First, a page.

That referred to a non-Kurdish, crude-rich desert zone in Syria’s northeast under US control that Trump wants to prevent falling into the hands of the Syrian regime or its Iranian or Russian partners.
Turkey’s actions, its rapprochement to Russia and its threat to its European allies in NATO to unleash a wave of refugees if they dared criticize the assault in Syria have unnerved many in the transatlantic alliance.
“When we say we will open the gates, they are up in arms. Don’t be up in arms, the gates will be opened when the time comes,” Turkish President Recep Tayyip Erdogan said in a televised speech in Ankara.


Israeli defence chief says he's preparing for consequences of West Bank annexations

Updated 38 min 54 sec ago

Israeli defence chief says he's preparing for consequences of West Bank annexations

  • Gantz said he ordered the military to step up preparations for Israel's pending annexation of parts of the West Bank
  • Netanyahu has pledged to begin cabinet discussions on July 1 on the plan

JERUSALEM: Israeli Defence Minister Benny Gantz said on Monday he ordered the military to step up preparations for Israel's pending annexation of parts of the West Bank, a plan that could stoke Palestinian violence.
Prime Minister Benjamin Netanyahu has pledged to begin cabinet discussions on July 1 on extending Israeli sovereignty to Jewish settlements and the Jordan Valley in the West Bank, occupied territory that Palestinians seek for a state.
Gantz's directive appeared to indicate that the centrist politician had either signed on to the move, or at least believed it would be inevitable, given right-wing support in the Netanyahu-led coalition cabinet.
In public remarks to legislators of his centrist Blue and White party, Gantz noted a recent uptick in anti-Israeli violence in the West Bank and the Palestinians' declaration last month that they were ending security cooperation with Israel over the annexation issue.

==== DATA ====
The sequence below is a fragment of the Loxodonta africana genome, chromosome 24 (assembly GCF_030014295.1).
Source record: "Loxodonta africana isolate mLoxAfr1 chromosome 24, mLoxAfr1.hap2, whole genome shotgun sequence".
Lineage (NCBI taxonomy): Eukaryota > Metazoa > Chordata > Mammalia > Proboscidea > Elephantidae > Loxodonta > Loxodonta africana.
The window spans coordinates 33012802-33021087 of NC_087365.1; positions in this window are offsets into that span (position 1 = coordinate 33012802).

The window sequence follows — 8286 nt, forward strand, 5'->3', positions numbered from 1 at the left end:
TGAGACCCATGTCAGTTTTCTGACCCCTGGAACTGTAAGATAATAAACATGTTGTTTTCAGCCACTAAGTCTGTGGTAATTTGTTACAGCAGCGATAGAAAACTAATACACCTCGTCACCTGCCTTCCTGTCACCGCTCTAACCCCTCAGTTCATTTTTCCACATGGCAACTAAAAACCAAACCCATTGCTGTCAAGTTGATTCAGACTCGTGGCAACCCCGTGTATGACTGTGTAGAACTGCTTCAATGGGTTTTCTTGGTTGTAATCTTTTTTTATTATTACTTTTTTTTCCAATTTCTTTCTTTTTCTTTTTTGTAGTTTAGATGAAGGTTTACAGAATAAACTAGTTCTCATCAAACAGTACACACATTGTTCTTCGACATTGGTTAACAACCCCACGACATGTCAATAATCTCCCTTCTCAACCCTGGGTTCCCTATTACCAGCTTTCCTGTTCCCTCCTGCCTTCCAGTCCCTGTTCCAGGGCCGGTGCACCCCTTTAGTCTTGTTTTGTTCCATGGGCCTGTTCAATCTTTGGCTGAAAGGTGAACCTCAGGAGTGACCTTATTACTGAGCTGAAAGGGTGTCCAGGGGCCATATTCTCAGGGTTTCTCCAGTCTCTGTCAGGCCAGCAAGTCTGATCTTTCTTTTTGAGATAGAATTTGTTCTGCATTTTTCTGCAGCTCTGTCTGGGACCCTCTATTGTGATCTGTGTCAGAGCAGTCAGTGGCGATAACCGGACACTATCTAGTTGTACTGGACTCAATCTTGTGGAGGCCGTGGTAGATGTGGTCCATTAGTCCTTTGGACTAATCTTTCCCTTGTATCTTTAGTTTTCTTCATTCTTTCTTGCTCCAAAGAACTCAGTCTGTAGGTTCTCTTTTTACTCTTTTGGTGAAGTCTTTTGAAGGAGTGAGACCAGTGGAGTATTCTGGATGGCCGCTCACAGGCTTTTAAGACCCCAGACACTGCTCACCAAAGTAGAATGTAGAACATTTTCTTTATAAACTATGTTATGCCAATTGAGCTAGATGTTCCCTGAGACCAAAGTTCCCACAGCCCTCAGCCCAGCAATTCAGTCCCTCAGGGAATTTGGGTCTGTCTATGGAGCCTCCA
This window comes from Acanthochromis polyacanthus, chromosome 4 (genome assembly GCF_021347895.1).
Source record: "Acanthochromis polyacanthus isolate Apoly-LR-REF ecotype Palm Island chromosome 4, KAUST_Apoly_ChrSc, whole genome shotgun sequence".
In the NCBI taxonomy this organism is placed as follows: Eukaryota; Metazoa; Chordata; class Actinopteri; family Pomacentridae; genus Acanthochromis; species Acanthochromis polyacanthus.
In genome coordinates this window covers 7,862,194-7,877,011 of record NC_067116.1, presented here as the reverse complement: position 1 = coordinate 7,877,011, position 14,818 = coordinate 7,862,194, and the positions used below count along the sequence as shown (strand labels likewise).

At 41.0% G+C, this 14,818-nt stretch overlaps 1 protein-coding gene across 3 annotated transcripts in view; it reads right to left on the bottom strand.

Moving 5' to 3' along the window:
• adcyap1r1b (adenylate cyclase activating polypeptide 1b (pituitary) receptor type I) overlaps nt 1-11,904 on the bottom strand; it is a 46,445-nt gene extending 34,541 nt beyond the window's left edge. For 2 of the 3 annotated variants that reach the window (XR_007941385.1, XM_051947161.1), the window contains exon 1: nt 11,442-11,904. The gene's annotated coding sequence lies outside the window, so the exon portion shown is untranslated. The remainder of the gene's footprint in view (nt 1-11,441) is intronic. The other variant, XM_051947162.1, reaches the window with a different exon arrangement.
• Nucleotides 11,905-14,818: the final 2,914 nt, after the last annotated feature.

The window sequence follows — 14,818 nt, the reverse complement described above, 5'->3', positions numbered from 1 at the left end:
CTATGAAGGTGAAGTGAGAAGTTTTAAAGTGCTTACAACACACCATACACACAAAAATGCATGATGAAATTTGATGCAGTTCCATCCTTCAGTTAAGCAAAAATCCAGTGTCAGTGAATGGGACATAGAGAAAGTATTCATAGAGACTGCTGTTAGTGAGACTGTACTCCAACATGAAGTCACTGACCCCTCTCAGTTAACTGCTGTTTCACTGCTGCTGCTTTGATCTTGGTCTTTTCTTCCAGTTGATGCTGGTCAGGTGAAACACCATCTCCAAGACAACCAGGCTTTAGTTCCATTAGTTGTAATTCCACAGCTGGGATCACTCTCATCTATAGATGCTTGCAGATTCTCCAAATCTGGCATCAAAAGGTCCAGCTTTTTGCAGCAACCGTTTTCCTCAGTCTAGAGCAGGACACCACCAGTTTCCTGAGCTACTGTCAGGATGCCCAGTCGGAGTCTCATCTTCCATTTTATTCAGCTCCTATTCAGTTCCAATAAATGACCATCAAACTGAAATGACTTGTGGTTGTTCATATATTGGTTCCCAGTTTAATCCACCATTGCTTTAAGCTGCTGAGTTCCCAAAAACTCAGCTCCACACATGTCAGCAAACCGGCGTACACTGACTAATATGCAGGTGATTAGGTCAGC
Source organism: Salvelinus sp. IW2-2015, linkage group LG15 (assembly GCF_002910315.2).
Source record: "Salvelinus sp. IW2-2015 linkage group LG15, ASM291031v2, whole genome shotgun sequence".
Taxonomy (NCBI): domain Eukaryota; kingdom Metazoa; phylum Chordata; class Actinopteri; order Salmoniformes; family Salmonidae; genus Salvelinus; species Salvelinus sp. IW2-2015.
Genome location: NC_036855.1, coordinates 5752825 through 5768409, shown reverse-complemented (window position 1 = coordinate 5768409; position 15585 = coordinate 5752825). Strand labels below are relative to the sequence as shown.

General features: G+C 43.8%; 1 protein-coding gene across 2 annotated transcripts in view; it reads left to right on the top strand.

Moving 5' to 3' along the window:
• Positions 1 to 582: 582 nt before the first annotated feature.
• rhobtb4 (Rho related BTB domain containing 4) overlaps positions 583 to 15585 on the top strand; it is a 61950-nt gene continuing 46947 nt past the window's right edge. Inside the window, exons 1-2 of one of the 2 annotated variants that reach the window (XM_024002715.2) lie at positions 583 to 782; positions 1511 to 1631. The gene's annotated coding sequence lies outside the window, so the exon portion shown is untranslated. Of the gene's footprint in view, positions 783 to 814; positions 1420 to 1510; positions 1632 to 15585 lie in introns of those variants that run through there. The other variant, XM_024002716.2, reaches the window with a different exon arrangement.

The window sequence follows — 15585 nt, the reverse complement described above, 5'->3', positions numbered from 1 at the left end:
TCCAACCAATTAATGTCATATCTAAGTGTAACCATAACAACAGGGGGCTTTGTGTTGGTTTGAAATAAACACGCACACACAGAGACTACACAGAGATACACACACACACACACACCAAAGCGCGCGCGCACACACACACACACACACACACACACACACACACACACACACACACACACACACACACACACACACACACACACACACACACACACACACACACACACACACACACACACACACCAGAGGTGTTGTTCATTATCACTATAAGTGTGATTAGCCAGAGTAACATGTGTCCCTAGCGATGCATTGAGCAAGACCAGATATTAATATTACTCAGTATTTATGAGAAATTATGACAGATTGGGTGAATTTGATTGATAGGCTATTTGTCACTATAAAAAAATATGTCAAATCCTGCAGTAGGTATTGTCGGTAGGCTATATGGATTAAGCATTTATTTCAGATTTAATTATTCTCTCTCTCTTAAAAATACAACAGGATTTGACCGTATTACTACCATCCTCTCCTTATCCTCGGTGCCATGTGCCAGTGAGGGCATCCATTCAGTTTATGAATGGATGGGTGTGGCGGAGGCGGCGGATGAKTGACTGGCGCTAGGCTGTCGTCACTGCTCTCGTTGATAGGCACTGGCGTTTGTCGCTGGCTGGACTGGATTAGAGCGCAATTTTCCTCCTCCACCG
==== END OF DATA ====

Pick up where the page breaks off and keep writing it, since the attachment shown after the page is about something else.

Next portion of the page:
He said he had subsequently ordered the chief of staff, Lieutenant-General Aviv Kochavi, to "examine all the ramifications and the required preparations" stemming from moving ahead with the peace plan US President Donald Trump announced in January, a blueprint that could ease annexation.
In a separate written statement, Gantz said "preparations by the Israel Defence Forces should be stepped up ahead of pending diplomatic moves regarding the Palestinians".
The Palestinians have rejected Trump's proposal, under which the vast majority of West Bank settlements built by Israel on land captured in the 1967 Middle East war would be incorporated into "contiguous Israeli territory".
The Palestinians and most countries consider such settlements illegal. Israel disputes this.
The Trump plan also envisages a Palestinian state under near-complete Israeli security control, creating what Palestinians leaders say would be an unviable country.
Sami Abu Zuhri, an official with militant group Hamas which rules the Gaza Strip, another part of Palestinians' hoped-for future state, told Reuters: "The call of the occupation army to get ready for annexation of the West Bank is a call for war, and the occupation will regret this crime, and soon realise they are committing a grave mistake."